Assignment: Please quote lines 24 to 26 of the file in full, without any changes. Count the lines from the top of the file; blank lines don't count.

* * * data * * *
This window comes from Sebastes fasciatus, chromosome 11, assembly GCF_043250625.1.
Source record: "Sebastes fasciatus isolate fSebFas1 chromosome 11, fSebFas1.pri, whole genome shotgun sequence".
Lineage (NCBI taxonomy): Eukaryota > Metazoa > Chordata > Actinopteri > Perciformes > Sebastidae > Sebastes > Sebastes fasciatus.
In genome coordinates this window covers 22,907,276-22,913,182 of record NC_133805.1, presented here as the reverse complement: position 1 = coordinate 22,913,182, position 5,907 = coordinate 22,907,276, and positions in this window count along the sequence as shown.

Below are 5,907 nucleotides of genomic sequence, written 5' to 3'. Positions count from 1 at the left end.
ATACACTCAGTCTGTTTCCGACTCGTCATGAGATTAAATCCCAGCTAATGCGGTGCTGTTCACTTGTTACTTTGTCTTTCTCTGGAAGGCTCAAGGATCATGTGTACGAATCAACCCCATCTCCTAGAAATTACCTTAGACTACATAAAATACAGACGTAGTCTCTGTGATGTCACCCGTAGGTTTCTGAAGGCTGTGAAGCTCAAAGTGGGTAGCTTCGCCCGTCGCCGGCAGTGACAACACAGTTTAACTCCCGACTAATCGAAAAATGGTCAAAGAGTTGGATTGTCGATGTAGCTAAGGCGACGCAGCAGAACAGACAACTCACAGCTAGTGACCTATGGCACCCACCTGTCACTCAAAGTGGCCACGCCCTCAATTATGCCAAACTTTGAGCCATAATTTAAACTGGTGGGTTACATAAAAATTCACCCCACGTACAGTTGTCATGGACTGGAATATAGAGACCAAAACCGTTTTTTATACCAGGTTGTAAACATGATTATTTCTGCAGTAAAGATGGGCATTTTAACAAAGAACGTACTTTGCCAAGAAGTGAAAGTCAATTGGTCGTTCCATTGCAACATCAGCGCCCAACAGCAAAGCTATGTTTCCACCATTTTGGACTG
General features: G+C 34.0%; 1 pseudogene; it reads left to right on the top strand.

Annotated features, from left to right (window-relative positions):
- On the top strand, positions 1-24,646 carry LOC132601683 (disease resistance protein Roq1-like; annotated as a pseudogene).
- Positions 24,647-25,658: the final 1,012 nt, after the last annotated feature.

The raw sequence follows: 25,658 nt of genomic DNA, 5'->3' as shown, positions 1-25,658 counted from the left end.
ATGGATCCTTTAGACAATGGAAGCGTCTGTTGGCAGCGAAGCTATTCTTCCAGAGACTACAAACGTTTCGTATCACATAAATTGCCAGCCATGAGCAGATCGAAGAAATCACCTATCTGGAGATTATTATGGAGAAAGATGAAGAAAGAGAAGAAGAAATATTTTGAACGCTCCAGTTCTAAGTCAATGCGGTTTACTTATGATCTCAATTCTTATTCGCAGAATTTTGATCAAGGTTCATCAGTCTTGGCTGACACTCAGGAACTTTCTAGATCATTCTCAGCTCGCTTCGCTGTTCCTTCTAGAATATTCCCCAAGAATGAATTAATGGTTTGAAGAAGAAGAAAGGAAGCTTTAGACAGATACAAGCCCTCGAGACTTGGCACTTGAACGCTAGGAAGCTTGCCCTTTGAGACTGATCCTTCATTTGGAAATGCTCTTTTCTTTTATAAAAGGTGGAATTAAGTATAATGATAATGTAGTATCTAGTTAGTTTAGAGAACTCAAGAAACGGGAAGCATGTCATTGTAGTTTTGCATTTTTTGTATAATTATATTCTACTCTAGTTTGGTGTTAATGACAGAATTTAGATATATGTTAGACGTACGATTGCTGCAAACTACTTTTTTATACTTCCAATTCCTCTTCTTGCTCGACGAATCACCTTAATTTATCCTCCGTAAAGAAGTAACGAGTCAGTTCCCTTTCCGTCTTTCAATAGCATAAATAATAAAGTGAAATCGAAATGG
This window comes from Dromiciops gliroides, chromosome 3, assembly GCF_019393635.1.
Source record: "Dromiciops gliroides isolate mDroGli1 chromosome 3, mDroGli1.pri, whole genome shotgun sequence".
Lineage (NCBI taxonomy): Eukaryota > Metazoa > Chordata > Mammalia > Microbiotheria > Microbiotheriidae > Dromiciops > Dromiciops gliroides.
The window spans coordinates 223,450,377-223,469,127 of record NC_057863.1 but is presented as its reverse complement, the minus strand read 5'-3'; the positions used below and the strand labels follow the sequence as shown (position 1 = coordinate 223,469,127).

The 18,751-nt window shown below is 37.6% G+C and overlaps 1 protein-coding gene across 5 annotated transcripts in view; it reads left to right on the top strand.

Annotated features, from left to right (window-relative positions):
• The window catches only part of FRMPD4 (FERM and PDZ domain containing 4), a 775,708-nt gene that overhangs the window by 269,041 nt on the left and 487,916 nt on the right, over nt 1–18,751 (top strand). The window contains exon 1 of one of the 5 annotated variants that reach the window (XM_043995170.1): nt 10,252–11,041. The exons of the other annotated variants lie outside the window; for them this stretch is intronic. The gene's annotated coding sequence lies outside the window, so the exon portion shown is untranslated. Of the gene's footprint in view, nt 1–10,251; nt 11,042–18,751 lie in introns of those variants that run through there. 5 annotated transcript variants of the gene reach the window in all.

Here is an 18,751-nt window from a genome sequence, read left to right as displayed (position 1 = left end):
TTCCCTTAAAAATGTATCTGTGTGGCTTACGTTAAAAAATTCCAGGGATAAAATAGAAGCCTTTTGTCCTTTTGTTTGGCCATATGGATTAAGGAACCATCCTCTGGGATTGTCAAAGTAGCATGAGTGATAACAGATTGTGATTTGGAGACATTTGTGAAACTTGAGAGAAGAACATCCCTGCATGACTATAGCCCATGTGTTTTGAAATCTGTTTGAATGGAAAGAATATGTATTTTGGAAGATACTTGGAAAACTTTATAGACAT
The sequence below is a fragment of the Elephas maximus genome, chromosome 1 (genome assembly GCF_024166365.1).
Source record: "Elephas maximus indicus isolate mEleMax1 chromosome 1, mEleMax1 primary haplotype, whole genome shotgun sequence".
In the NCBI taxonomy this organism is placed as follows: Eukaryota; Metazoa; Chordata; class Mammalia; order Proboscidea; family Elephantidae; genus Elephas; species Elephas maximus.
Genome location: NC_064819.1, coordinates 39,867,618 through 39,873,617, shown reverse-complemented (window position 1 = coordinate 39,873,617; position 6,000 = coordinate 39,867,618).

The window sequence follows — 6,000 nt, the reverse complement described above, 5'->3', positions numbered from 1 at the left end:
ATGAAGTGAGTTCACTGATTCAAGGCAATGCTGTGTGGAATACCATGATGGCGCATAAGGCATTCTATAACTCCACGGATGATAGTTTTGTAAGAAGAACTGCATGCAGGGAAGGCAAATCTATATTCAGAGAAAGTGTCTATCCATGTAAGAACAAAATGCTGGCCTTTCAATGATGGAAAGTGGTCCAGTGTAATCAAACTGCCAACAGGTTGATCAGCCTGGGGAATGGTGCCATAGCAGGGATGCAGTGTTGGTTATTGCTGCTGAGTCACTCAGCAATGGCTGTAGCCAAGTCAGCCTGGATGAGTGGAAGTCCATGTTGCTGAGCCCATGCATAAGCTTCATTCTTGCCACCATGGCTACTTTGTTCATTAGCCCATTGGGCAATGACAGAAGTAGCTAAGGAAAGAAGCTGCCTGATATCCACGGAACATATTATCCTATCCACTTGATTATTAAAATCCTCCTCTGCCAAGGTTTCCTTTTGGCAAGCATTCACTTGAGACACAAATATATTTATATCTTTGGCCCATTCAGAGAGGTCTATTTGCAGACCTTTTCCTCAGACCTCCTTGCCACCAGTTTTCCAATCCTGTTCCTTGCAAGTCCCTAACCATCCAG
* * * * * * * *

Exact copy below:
In the NCBI taxonomy this organism is placed as follows: Eukaryota; Metazoa; Chordata; class Mammalia; order Proboscidea; family Elephantidae; genus Elephas; species Elephas maximus.
Genome location: NC_064819.1, coordinates 39,867,618 through 39,873,617, shown reverse-complemented (window position 1 = coordinate 39,873,617; position 6,000 = coordinate 39,867,618).

The window sequence follows — 6,000 nt, the reverse complement described above, 5'->3', positions numbered from 1 at the left end: